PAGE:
How the 2015 Budget will affect your business

Yesterday, Chancellor George Osborne made a bullish speech in support of the new Budget. Carefully choosing his words so as to disparage the Labour government that he believes caused Britain’s economic woes, while looking forward to a brighter future, Mr Osborne was keen to stress that the Tory economic salvation would include everyone, not just the rich.

Read more: Budget 2015: Driverless car technology to receive £100 million investment

“Five years ago, our economy had suffered a collapse greater than almost any country. Today, I can confirm: in the last year we have grown faster than any other major advanced economy in the world,” he said. “We choose jobs. This Budget does more to back business and make work pay, so we create full employment. We choose the whole nation.”

While Osborne’s rhetoric may grab the headlines, businesses will likely be more concerned with the hard facts. The Budget is a complicated mixture of legislative plans and proposals, so it’s important for business owners to know exactly how it is going to affect them.

The good

In general, the 2015 Budget was largely welcomed by business leaders. Economic estimates indicate that the government will continue to decrease the national deficit, until running a surplus in 2018-19. The added financial stability and consistency promised by the Budget will help the nation as a whole, including businesses.

Small businesses were also boosted by the news that the business relief rate, which was doubled to 100 per cent relief for properties with a rateable value of £6,000 or less, has been extended a further year until March 2016.

Osborne has also pledged to simplify tax returns, which should benefit smaller firms that struggle with filing the large amount of paperwork currently associated with tax rates. As part of the new proposal, individuals and small businesses will have online digital tax accounts, meaning firms will feel like they are paying one single business tax rather than reaching out to an accountant to make sense of it all.

The government also outlined some approaches to diversifying the economy in order to help businesses located outside of London. Companies based in Greater Manchester will now be able to keep 100 per cent of growth in local business rates. The proposal has been hailed as a key step toward greater fiscal devolution and provides Manchester with the means to transform itself into a “Northern Powerhouse.”

The Chancellor also outlined the government’s commitment to introducing ultra-fast broadband throughout the country. The promise to deliver speeds of 100Mbps to all properties will certainly prove helpful to business that are based in less well connected areas. Osborne also reiterated his desire to see further investment in the Internet of Things.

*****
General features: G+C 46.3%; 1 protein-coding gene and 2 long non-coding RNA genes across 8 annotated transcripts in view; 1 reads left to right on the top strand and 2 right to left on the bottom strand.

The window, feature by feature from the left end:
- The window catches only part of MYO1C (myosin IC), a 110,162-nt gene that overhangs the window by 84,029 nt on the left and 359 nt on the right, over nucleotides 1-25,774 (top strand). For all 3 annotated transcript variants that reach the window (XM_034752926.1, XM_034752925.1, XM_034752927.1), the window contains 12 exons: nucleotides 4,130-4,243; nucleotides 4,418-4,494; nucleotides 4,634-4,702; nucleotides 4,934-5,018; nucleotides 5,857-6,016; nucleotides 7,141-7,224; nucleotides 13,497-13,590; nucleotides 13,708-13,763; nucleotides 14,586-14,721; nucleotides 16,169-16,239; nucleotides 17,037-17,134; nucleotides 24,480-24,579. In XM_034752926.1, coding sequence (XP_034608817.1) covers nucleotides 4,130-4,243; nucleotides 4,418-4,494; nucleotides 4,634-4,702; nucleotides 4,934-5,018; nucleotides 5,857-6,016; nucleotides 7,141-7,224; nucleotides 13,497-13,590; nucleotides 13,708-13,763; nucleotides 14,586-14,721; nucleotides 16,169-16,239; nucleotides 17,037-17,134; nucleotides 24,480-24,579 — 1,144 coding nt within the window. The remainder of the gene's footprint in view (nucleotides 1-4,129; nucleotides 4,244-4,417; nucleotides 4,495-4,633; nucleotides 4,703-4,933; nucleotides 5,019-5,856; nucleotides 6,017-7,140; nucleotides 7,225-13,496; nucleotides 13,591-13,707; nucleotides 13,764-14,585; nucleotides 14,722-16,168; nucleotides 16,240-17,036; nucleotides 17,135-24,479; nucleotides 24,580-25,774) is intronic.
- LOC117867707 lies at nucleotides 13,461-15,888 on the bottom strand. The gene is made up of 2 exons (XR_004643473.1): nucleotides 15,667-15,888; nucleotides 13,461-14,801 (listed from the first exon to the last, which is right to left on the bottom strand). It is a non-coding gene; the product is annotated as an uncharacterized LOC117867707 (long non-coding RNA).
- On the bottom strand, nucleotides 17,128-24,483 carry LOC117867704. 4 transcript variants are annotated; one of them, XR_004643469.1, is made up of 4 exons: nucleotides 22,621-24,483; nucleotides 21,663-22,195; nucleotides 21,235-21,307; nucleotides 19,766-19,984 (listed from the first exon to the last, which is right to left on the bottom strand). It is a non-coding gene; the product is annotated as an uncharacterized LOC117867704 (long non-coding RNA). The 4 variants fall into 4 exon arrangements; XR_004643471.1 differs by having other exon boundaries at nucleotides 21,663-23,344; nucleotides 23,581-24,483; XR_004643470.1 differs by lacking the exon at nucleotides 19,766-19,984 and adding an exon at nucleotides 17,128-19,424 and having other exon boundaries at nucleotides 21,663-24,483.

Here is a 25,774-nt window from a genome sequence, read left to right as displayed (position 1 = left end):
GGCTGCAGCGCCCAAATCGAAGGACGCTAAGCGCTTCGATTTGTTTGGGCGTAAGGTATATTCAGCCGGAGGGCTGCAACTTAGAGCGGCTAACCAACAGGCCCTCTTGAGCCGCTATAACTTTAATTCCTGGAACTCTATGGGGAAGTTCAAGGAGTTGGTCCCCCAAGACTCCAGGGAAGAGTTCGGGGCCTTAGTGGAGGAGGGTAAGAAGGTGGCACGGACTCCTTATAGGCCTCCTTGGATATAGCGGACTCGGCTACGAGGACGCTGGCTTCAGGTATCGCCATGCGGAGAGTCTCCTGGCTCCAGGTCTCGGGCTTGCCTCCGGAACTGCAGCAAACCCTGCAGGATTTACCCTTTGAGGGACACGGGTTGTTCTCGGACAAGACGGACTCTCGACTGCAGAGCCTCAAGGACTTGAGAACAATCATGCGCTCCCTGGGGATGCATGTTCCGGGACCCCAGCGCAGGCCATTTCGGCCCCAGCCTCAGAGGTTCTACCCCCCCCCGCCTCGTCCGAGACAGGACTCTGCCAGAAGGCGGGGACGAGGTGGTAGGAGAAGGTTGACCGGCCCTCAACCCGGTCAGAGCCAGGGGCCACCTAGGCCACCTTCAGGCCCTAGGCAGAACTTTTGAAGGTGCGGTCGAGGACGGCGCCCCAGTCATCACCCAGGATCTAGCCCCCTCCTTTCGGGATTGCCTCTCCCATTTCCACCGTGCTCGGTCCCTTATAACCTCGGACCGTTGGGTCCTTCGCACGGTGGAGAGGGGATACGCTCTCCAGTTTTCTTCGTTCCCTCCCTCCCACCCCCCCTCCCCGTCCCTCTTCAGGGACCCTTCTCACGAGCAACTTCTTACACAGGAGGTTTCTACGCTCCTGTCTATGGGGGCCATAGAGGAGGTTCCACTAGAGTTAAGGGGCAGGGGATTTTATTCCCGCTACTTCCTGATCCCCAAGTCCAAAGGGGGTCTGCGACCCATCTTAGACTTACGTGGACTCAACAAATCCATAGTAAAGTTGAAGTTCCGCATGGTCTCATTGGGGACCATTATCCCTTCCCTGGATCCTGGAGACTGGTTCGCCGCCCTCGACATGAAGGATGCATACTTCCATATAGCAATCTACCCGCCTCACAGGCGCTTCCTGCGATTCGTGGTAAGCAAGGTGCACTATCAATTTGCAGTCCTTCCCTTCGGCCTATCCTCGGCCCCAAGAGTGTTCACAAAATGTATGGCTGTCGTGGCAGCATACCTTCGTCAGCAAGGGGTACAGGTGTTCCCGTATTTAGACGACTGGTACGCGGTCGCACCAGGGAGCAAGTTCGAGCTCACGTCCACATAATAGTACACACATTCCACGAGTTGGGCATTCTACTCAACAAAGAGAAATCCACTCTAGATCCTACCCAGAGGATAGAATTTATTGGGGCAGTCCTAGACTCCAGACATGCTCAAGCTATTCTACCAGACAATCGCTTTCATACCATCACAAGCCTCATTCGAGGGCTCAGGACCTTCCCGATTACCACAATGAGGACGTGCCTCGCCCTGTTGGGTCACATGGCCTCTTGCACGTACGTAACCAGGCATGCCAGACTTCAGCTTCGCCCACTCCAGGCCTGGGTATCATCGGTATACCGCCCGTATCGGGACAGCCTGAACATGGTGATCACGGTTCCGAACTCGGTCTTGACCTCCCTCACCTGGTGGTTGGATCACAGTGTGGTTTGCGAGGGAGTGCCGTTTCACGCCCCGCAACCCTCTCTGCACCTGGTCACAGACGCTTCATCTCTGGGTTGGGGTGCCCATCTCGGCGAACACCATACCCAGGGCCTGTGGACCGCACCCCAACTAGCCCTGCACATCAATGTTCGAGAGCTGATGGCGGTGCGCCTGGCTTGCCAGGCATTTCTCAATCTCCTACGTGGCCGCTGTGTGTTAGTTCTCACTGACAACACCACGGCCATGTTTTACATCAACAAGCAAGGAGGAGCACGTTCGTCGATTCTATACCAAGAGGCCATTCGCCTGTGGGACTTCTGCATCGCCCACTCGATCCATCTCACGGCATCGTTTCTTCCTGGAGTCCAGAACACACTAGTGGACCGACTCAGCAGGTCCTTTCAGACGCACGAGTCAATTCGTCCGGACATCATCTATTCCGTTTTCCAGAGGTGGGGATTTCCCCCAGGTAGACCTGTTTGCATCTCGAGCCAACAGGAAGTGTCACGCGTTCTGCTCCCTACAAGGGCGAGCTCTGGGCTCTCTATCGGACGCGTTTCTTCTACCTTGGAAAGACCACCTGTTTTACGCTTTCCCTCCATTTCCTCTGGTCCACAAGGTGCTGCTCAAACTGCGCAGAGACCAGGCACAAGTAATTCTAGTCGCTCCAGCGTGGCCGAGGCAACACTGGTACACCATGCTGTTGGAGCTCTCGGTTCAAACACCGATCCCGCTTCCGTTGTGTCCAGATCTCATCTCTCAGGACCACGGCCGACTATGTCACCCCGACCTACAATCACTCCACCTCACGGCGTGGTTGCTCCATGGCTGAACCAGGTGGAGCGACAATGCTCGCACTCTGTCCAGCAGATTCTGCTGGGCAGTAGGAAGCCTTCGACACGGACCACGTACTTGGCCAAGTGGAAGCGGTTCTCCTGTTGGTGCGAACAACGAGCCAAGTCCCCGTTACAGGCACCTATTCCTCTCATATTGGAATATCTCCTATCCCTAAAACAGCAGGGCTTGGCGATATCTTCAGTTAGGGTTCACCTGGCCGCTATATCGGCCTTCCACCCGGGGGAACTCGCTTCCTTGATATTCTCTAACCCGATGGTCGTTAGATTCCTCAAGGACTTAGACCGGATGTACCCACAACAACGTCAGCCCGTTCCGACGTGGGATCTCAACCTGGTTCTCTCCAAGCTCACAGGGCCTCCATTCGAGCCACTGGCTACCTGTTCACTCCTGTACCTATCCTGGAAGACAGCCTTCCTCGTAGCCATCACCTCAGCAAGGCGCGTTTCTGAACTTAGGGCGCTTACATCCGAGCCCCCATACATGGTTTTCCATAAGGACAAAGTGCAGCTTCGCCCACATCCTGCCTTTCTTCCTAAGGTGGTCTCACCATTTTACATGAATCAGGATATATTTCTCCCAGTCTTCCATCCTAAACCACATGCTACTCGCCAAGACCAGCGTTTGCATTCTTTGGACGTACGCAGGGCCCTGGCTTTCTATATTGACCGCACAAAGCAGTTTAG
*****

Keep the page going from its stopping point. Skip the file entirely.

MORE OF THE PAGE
The bad

One of the troubling aspects of the Budget for businesses is that there is still much economic uncertainty. Although the extension of the doubled business rate relief will be welcomed, the announcement was preceded by reports that the rate will undergo a serious review. What this could mean for smaller businesses looking beyond March 2016 is unknown, but uncertainty, of any kind, does not encourage business growth.

The Annual Investment Allowance, which currently gives businesses a 100 per cent deduction of plant machinery and expenditure is scheduled to fall in January 2016. It is currently offered for the first £500,000 of expenditure, but is predicted to return to just £25,000. During his speech Osborne was reluctant to talk about the issue, stating that a decision will not be confirmed until the Autumn Statement. The lack of clarity will again be concerning, particularly for smaller businesses.

Read more: Budget 2015: George Osborne praises job market growth since 2010

Proposals to reinvigorate the UK’s energy industry through the creation of a tidal power lagoon at Swansea Bay were also highlighted, but again have yet to be confirmed.

The ugly

Although it may seem cynical, many critics of the new Budget will argue that it does not tell the whole story, especially with a General Election scheduled for May. The opposition, for example, is suggesting that the Tories have a secret plan to scrap the NHS. Whether or not either party can be trusted to be wholly honest regarding its economic proposals in the run up to the big day is difficult to say. And that, unfortunately, is the ugly side of politics that disadvantages businesses and individuals alike.